“Causes of Childhood Obesity”
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Bastin, Sandra. “Perils of Childhood Obesity.” American Academy of Pediatrics Quarterly. Volume 31 (11/2001): 44-49. Retrieved Medline 9 April 2005. 1-5.
Buffington, Cynthia. “Causes of Childhood Obesity.” Beyond Change: Information Regarding Obesity and Obesity Surgery. Volume 17 (12/2003): 12-17. Retrieved Academic Search Elite 9 April 2005.
Oklahoma Cooperative Extension Services. “Special Issues: Childhood Obesity.” Online Posting 7 July 2003. Accessed 9 April 2005. 1-5.
Reading, Richard. “Increasing prevalence of obesity in primary school children: cohort study.” Child: Care, Health & Development; Vol. 28 Issue 2 (03/2002): 189-197 Retrieved Academic Search Elite 9 April 2005
Rush, Traci. “Childhood Obesity.” Online posting 13 October 2002. Accessed 9 April 2005. 1.
When speaking of her 8-year old daughter’s obesity, a prideful mother replies “Oh its no big deal, she just still has her baby fat.” Unfortunately, chances are that the daughter’s obesity is really no cause of her baby fat, but can be contributed to a combination of diet, genetics, and a sedentary lifestyle. Studies show that obesity among children 6-17 years of age, has increased by 50% in the last 20 years, with the most dramatic increase seen in children ages 6-11 (Axmaker, 1). This obvious epidemic has raised great concern in the medical community because widespread childhood obesity has increased the prevalence of the once rare juvenile diabetes and pediatric hypertension (Bastin, 45). This concern has prompted intense investigation of the causes of childhood studies, aside from socioeconomic status, three major causes have been shown: diet, genetics or biological factors, and lifestyle.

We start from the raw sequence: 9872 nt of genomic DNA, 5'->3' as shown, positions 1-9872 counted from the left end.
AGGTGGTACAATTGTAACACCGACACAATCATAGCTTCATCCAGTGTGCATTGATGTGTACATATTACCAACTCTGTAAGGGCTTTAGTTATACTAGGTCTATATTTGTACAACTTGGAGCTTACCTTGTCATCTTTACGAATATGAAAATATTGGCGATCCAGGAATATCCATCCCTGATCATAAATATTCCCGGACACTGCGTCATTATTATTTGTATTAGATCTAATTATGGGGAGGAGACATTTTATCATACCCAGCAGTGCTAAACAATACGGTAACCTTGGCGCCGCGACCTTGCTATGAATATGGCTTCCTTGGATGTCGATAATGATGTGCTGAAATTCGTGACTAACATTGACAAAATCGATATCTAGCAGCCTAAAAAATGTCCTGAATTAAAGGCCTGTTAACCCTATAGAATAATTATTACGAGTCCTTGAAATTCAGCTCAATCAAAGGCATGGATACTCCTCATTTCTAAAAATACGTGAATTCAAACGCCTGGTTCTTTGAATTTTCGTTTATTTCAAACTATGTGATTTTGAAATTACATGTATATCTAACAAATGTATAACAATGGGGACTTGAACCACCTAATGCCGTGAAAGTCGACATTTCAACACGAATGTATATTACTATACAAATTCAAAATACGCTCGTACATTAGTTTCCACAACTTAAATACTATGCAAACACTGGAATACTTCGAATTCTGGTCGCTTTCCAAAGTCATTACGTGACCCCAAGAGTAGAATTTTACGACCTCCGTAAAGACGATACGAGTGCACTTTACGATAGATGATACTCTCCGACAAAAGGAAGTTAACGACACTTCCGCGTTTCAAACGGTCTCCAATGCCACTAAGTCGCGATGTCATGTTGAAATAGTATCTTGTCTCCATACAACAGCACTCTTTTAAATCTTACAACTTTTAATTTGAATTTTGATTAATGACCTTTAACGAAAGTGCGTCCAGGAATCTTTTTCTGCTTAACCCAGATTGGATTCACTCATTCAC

Because fat must have a source from which to increase, diet is an obvious contributor to obesity in children. Dietary guidelines recommend that children between the ages of 6 and 11 should receive about 1800 calories a day, with 50% from carbohydrates, 30% from fat, and 20% from protein (Bastin, 47). With the ready availability of high calorie/high carbohydrate soft drinks, fruit juice, and high carbohydrate snacks, children’s diets have become increasingly less nutritious. Surveys conducted among children and teenagers have shown that 7 out of 10 children eat fruit once a day, and 5 out of 10 teenagers eat fruit once a day (Bastin, 47). Because children are replacing the missing fruit servings with high calorie snacks, weight gain will occur dramatically over time. An over consumption of 50-100 calories can lead to a gain of 5-10 pounds a year (Oklahoma Cooperative, 1). Many parents mistakenly encourage carbohydrates with a high-glycemic value as substitutes for fat and protein. High-glycemic carbohydrates prevent fat breakdown and drive fat into fat deposits, causing fat to accumulate, which occurring in high levels is obesity. The era of home cooking has all but disappeared from our society, with meals being replaced with pizza, or fast food creating yet another innutritious aspect of children’s diets. Carbohydrates also take far less time to empty from the stomach than do those foods high in fat or protein, causing hunger (Buffington, 14). A child having eaten a bowl of cereal for breakfast is likely to be hungry by mid-morning with the need for a snack. At school, he or she may satisfy their mid-morning hunger with yet another high carbohydrate food such as a soda, candy, cookies, or a bag of chips. These poor food choices are contributing to the increasing epidemic of childhood obesity.